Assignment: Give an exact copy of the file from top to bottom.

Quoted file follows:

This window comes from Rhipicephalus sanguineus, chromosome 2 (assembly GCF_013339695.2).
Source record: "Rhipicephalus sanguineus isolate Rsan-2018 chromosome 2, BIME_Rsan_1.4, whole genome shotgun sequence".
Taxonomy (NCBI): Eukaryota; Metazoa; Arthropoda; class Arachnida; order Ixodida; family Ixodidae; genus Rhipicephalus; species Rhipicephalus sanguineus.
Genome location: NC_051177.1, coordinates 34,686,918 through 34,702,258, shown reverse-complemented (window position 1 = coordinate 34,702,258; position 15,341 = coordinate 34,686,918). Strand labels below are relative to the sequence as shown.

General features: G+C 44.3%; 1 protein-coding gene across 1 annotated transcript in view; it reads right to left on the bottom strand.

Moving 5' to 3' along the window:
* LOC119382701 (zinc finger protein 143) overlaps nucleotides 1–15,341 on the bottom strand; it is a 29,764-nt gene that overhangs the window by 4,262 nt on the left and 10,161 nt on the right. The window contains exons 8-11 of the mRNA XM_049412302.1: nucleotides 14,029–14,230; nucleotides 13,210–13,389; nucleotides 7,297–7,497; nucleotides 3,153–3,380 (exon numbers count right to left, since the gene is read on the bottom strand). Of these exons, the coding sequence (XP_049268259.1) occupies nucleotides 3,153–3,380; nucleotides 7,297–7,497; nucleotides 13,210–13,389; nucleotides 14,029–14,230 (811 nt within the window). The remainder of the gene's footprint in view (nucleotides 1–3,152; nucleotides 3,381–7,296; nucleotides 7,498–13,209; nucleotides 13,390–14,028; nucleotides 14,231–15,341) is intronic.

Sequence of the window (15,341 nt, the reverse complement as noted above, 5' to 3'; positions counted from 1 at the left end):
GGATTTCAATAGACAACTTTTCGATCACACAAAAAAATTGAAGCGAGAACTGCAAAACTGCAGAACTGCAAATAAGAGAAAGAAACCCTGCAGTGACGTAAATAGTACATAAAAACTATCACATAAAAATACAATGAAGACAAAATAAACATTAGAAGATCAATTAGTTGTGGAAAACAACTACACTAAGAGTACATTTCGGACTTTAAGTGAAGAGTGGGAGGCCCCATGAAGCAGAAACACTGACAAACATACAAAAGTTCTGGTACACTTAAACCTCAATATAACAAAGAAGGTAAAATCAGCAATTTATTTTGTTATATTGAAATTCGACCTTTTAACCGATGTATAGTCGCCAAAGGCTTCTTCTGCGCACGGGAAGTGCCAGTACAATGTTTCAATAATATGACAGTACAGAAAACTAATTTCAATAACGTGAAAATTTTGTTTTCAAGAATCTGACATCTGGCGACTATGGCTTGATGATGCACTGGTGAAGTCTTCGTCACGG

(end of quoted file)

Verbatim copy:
This window comes from Rhipicephalus sanguineus, chromosome 2 (assembly GCF_013339695.2).
Source record: "Rhipicephalus sanguineus isolate Rsan-2018 chromosome 2, BIME_Rsan_1.4, whole genome shotgun sequence".
Taxonomy (NCBI): Eukaryota; Metazoa; Arthropoda; class Arachnida; order Ixodida; family Ixodidae; genus Rhipicephalus; species Rhipicephalus sanguineus.
Genome location: NC_051177.1, coordinates 34,686,918 through 34,702,258, shown reverse-complemented (window position 1 = coordinate 34,702,258; position 15,341 = coordinate 34,686,918). Strand labels below are relative to the sequence as shown.

General features: G+C 44.3%; 1 protein-coding gene across 1 annotated transcript in view; it reads right to left on the bottom strand.

Moving 5' to 3' along the window:
* LOC119382701 (zinc finger protein 143) overlaps nucleotides 1–15,341 on the bottom strand; it is a 29,764-nt gene that overhangs the window by 4,262 nt on the left and 10,161 nt on the right. The window contains exons 8-11 of the mRNA XM_049412302.1: nucleotides 14,029–14,230; nucleotides 13,210–13,389; nucleotides 7,297–7,497; nucleotides 3,153–3,380 (exon numbers count right to left, since the gene is read on the bottom strand). Of these exons, the coding sequence (XP_049268259.1) occupies nucleotides 3,153–3,380; nucleotides 7,297–7,497; nucleotides 13,210–13,389; nucleotides 14,029–14,230 (811 nt within the window). The remainder of the gene's footprint in view (nucleotides 1–3,152; nucleotides 3,381–7,296; nucleotides 7,498–13,209; nucleotides 13,390–14,028; nucleotides 14,231–15,341) is intronic.

Sequence of the window (15,341 nt, the reverse complement as noted above, 5' to 3'; positions counted from 1 at the left end):
GGATTTCAATAGACAACTTTTCGATCACACAAAAAAATTGAAGCGAGAACTGCAAAACTGCAGAACTGCAAATAAGAGAAAGAAACCCTGCAGTGACGTAAATAGTACATAAAAACTATCACATAAAAATACAATGAAGACAAAATAAACATTAGAAGATCAATTAGTTGTGGAAAACAACTACACTAAGAGTACATTTCGGACTTTAAGTGAAGAGTGGGAGGCCCCATGAAGCAGAAACACTGACAAACATACAAAAGTTCTGGTACACTTAAACCTCAATATAACAAAGAAGGTAAAATCAGCAATTTATTTTGTTATATTGAAATTCGACCTTTTAACCGATGTATAGTCGCCAAAGGCTTCTTCTGCGCACGGGAAGTGCCAGTACAATGTTTCAATAATATGACAGTACAGAAAACTAATTTCAATAACGTGAAAATTTTGTTTTCAAGAATCTGACATCTGGCGACTATGGCTTGATGATGCACTGGTGAAGTCTTCGTCACGG